Abel Wolman (1965) was the first to argue that cities have a metabolism: for their functioning they require large amounts of materials, energy and water; all of these resource inputs, ultimately, also leave the city again in the form of wastes and emissions. Cities are centres of consumption and the supply and disposal of large amounts of materials and wastes is a key issue for urban development and sustainability. Rivers and, more generally speaking, the whole waterscape including tributaries and groundwater play an important role in urban resource supply and waste disposal—a role that changes over time and in particular during industrialisation.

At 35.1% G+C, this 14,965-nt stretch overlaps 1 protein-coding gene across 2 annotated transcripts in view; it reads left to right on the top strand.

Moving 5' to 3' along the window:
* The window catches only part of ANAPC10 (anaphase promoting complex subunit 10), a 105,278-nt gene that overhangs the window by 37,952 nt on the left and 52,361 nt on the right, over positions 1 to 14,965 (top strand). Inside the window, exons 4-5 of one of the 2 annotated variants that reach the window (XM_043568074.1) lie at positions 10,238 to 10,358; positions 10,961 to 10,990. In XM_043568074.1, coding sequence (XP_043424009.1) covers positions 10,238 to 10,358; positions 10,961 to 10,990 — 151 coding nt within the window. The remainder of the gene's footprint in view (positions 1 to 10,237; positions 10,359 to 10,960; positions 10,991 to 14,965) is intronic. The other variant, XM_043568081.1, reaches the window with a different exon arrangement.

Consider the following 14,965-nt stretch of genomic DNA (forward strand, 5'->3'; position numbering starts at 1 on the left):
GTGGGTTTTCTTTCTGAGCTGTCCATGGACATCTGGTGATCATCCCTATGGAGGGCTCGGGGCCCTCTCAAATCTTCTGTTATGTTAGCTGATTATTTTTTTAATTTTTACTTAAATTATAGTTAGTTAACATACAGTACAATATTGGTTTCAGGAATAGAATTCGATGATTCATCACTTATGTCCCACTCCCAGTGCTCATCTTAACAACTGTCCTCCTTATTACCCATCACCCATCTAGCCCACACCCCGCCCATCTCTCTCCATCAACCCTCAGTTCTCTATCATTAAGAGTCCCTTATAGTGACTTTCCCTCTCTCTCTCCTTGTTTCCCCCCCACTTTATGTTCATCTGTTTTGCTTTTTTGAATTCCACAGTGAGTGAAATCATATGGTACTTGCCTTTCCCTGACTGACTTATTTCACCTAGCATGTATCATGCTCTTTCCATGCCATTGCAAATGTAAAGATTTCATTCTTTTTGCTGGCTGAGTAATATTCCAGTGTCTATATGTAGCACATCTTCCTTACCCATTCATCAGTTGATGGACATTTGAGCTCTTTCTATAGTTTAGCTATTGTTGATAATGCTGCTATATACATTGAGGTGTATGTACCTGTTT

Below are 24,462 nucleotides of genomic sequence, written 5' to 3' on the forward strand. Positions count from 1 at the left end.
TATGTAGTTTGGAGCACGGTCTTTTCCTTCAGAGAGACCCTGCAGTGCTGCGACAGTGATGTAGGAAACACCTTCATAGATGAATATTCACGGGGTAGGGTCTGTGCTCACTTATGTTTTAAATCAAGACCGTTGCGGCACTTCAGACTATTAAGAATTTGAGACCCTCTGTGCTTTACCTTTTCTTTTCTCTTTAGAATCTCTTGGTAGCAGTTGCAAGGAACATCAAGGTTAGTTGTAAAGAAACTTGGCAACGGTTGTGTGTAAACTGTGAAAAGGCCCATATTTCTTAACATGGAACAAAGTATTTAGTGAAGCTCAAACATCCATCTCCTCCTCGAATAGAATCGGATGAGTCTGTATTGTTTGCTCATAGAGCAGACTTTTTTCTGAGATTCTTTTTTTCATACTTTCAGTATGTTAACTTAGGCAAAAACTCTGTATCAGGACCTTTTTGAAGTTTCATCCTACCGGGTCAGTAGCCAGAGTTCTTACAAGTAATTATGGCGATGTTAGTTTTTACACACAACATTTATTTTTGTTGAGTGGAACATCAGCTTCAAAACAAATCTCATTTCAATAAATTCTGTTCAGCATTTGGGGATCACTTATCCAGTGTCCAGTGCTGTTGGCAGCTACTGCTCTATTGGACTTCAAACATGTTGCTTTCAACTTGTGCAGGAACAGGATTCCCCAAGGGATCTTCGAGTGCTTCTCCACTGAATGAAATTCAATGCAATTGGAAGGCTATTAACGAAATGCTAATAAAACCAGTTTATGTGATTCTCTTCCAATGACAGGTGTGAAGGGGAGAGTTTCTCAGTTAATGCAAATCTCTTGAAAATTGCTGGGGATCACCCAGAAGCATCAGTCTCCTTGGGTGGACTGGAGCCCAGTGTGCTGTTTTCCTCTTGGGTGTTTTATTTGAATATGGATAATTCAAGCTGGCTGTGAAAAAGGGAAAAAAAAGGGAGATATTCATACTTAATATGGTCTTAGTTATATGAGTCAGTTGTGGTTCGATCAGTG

The conceptual approach of social metabolism emphasizes the link between supply and discharge (Fischer-Kowalski and Weisz 1999; Baccini and Brunner 2012). The amount and quality of wastes and emissions depend on the amount and quality of materials processed and consumed in the city. Long term socio-ecological research describes fundamental changes in the quantity and quality of material and energy use as socio-metabolic transition (Fischer-Kowalski and Haberl 2007; Singh et al. 2013). Since its introduction, the metabolism concept has been widely used in studies on urban sustainability (see e.g. Kennedy et al. 2007 or Weisz and Steinberger 2010 for an overview) and increasingly also in urban environmental history (Tarr 2002; Douglas et al. 2002; Barles 2005). Most historical studies have focused on changes in urban metabolism during industrialisation and explore the development of urban resource supply and discharge in relation to urban growth, economic development and technological change. Recent studies have, for example, investigated the long-term development of urban energy use (Krausmann 2013; Kim and Barles 2012), inputs and outputs related to urban food consumption (Barles 2007a; Schmid-Neset 2005), urban water metabolism (Tello and Ostos 2012) and the flow of substances such as nitrogen (Barles 2007a; Billen et al. 2009) or metals (Lestel 2012) through urban systems. Another aspect closely linked to the role of rivers in urban metabolism is the changing technical infrastructure for provision and disposal (see Tarr 1996, Melosi 2000). While the significance of rivers for urban metabolism, for example as a means of transport for urban supply (Gingrich et al. 2012), as a provider of drinking and process water and water power or as a sink of discharge (Billen et al. 1999) is often mentioned, systematic investigations of the interrelations between rivers and urban metabolism are largely missing. Often a narrative of continuous river degradation is presented (Tarr 1996). Others go beyond a pollution narrative. Barles (2007b), for example, is interested in the different aspects of the interrelation of urban metabolism and river systems in the case of Paris and the Seine. Drawing on socio-metabolic transition research (Haberl et al. 2011, Fischer-Kowalski and Haberl 2007), this study takes a similar approach and investigates the transformation of the urban waterscape in the city of Vienna during the nineteenth century from a metabolism perspective. It focuses on the close but changing mutual relation of urban metabolism, urban development and the river Danube.